You may only carry a concealed handgun in a private conveyance without a license if:
- You are 18 years of age or older
- The firearm or other weapon is for self-defense or another lawful purpose
- The firearm or other weapon is located within the interior of a private conveyance
- The firearm or other weapon is not on your person
- The firearm or other weapon is securely encased or is otherwise not readily accessible for immediate use
790.001(17), Florida Statutes, explicitly defines ‘securely encased.’ We are provided with several examples of where a firearm can be located and be considered ‘securely encased’:
- In a glove compartment, regardless if it is locked or not
- Snapped in a holster
- In a gun case, regardless if it is locked or not
- In a zippered gun case
- In a closed box or a container with a closed lid
Possession Of A Firearm By A Convicted Felon
If you have been convicted of a felony in the past, knowingly possessing a firearm is a violation of Florida law. Regardless of what the previous felony charge was, having a firearm in your control could lead to some serious penalties. There are two types of possession that can bring about this charge: actual and constructive.
Actual possession of a firearm usually refers to someone having a gun either on their person or within grabbing range. This could mean in their hand, in a container that was in their hand, or within ready reach (where they could reasonably reach for it).
Constructive possession, on the other hand, usually exists where a defendant does not have actual physical possession but knows of its presence and has the ability to exercise and maintain control over the firearm.
Penalties For Possession Of A Firearm By A Felon Charge
Possession of a firearm by a convicted felon can be prosecuted as a state law or federal law offense. The penalties range from five years to fifteen years, depending on the facts, and can carry a minimum mandatory sentence of three years. The sentence may run consecutive to any other sentence imposed for a related offense.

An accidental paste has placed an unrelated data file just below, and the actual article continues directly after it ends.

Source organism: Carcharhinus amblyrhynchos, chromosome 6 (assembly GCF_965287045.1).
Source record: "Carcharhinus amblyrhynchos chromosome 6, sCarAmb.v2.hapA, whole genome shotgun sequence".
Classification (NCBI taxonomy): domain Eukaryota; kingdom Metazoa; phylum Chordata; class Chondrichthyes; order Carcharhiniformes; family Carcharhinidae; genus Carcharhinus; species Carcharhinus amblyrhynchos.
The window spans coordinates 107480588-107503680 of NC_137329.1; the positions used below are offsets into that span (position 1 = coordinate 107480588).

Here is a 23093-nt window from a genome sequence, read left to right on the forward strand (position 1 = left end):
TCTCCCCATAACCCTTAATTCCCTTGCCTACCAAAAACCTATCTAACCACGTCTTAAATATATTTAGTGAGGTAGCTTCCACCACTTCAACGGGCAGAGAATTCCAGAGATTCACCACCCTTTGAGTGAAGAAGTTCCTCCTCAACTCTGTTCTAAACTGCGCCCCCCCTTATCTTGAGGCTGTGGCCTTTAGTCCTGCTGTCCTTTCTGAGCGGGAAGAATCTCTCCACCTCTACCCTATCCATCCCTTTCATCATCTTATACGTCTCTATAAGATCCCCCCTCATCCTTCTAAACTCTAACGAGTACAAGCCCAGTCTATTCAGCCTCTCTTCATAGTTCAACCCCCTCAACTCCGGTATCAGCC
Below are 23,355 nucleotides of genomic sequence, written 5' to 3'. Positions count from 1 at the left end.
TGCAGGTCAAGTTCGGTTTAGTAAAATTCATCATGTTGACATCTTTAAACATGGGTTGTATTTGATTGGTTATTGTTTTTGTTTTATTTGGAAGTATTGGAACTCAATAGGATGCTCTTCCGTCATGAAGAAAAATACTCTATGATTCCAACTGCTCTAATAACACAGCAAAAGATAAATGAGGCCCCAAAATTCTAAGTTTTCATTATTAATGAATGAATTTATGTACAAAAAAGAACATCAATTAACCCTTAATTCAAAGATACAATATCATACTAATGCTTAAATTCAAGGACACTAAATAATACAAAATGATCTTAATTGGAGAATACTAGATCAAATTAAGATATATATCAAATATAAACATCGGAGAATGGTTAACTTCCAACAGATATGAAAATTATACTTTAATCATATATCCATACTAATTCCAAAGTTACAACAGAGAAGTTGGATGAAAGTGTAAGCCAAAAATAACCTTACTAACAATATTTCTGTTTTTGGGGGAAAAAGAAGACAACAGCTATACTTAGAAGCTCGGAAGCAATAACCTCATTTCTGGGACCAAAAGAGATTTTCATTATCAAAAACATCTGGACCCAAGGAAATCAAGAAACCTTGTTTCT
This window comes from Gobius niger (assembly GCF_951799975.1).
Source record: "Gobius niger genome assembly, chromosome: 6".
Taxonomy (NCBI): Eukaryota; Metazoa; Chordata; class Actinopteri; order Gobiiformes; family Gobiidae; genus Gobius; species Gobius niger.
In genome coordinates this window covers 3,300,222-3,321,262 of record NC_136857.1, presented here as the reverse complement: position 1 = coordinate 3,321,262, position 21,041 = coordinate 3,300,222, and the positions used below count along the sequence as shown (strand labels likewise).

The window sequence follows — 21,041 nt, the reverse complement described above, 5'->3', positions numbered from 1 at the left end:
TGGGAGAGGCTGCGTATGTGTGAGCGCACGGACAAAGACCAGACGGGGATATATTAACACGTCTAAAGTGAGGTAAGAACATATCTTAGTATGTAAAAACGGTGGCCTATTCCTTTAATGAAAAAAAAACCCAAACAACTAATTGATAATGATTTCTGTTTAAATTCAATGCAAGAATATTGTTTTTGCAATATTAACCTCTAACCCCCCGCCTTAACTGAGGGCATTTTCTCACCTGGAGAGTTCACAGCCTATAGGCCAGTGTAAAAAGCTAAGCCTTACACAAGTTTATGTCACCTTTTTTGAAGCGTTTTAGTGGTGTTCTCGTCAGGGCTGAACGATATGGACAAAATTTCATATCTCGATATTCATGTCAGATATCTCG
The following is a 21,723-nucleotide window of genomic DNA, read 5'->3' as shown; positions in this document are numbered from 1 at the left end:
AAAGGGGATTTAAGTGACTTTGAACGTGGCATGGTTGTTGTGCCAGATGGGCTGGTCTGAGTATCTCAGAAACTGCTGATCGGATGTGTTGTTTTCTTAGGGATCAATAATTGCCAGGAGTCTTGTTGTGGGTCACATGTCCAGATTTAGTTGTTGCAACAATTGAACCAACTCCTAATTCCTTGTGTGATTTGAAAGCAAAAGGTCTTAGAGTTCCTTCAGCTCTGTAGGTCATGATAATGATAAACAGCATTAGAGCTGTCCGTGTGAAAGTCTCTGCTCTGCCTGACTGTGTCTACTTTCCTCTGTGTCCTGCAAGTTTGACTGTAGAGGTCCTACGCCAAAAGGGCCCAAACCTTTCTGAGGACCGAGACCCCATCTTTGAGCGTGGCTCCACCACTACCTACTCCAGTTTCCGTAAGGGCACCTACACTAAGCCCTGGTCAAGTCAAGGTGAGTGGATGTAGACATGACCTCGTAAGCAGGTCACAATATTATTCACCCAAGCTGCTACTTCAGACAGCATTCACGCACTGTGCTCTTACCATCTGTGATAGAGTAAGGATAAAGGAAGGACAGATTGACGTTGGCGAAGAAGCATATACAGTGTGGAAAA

What About My Rights?
At Daniel J. Fernandez, P.A., our criminal defense attorneys protect the rights of clients from the moment the criminal accusation is made to the final resolution of the case, including an appeal if necessary.
With decades of combined experience, including time spent as a former prosecutor, you can rest assured that your case will be handled by an attorney who understands the tactics used by the prosecution.
Our criminal defense lawyers know how frightening a criminal charge can be, and we understand the emotions and confusion that our clients and their families go through. The Daniel J. Fernandez, P.A., legal team stands ready to help. We work to improve the lives of our clients. You need the skills of a focused and dedicated attorney to improve your situation.
If you or someone you care about has been charged with a weapons offense contact us immediately. The law firm of Daniel J. Fernandez, P.A., has the experience and skills necessary to assist you. We dedicate all of the firm’s resources and energy into getting you the best results possible. Each and every one of our clients receive focused, individualized attention to their criminal case from beginning to end.
Daniel J. Fernandez, P.A., is designed to swiftly resolve any difficulties that you may face. Contact Daniel J. Fernandez today so we can fight for you and protect your rights. Call (813) 229-5353.